Colors of Carnaval

A few years back I threw my 30th birthday party in Pamplona, Spain at the Running of the Bulls.  While we were there, we chatted with an old Spaniard at a bull fight and told him the Festival of San Fermin was quite a party.  He replied “(The Running of the Bulls) was no party.  Carnaval, in Rio, is a party!”

So Rio we went!

The colors.  The pageantry.  The samba school parade.  It was all fantastic.  The weather could have been better, but it also could have been much worse!

After getting our Brazilian visas in the nick of time Alisha and I hustled to the airport.  We flew in Thurday mid-day, which was good because (according to the local news) traffic was backed up for 200km getting into Rio de Janeiro on Friday.  Saturday the party opened with fiery as gallons upon gallons of beer were chugged, like prohibition started at midnight.  Men dressed as women, women dressed as men, and the party spanned the length of the city.  On the street, children sold beer out of coolers for R$5, while their mothers’ sold corn on the cob the next block down.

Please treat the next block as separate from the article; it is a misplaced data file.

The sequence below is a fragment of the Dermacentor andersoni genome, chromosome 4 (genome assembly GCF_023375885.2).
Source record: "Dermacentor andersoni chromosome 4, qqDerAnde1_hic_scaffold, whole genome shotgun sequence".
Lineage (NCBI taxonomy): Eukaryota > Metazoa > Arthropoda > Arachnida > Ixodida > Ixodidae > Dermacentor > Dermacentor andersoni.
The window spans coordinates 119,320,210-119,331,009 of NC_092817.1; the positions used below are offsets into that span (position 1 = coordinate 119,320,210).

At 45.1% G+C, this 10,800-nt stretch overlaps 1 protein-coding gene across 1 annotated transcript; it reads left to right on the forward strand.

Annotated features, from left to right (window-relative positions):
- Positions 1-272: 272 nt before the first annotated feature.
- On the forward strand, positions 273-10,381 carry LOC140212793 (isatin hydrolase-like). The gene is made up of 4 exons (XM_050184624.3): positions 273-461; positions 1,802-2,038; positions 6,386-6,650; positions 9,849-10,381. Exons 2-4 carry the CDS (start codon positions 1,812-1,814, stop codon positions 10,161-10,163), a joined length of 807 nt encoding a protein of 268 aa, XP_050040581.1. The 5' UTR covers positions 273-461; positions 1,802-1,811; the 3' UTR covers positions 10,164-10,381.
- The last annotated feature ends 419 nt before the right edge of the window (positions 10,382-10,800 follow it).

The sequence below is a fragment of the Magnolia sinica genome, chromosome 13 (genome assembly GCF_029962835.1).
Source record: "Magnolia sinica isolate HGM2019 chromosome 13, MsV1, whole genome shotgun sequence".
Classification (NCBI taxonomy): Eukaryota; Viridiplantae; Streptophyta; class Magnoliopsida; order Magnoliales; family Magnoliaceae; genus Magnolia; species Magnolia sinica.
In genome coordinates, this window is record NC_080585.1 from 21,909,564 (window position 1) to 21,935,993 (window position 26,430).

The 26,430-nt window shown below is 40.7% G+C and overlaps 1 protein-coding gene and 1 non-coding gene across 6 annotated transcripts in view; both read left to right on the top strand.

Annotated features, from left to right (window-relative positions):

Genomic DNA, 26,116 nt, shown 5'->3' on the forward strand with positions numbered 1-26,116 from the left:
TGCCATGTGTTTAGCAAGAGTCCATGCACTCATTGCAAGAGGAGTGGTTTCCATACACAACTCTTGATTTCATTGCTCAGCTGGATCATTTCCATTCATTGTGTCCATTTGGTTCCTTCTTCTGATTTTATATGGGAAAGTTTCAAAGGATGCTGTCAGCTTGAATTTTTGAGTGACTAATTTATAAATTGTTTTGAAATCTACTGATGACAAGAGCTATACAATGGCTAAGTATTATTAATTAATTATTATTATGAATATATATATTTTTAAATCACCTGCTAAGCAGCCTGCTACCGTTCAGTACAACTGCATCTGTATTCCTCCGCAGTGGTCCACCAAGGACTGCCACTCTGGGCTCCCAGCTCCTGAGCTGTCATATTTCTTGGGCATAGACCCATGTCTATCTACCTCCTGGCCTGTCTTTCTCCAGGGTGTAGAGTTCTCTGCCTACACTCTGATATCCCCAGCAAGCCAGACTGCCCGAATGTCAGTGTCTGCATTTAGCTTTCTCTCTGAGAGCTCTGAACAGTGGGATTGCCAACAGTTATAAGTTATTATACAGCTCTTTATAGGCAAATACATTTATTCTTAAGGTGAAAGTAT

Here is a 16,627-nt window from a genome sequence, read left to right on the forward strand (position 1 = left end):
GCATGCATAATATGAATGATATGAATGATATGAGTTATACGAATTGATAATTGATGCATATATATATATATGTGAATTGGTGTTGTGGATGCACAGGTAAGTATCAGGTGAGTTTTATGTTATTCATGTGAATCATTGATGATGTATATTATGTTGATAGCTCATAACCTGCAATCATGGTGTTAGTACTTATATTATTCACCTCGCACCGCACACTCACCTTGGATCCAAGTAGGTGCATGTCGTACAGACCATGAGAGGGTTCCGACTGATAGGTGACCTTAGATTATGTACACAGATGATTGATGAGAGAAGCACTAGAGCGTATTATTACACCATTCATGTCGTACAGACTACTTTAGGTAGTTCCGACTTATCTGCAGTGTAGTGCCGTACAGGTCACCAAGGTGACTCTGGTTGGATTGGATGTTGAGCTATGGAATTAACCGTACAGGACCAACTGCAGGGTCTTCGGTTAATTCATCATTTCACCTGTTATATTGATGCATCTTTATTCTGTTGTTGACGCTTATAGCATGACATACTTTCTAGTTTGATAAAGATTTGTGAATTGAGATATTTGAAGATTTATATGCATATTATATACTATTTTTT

Sunday night Alisha and I went to the Sambadrome, a nearly half-mile stretch of performance space designed to accommodate the local samba schools and their 90-minute long parades. It is like nothing I’ve ever experienced before in my life.

Each of the four nights during Carnaval, six schools compete in front of judges (and 90,000 others).  The winning five teams are selected to perform the following weekend.  The samba parades start at 9PM and go until they’re finished — usually six or seven in the morning.  (Remember, each samba school gets 90-minutes to perform!)  During the daytime, the street parties were slightly more reserved, but when a local neighborhood community started their own parades, a party quickly ensued.  At Ipanema one evening, Alisha and I were engulfed in a passing parade.  We found a great spot under a palm tree to watch the spectacle pass by.

I’m not sure if the old Spaniard was our kick in the pants to go to Carnaval or if we would have eventually made it on our own.  Either way, we had a grand time at, quite possibly, the world’s greatest party.

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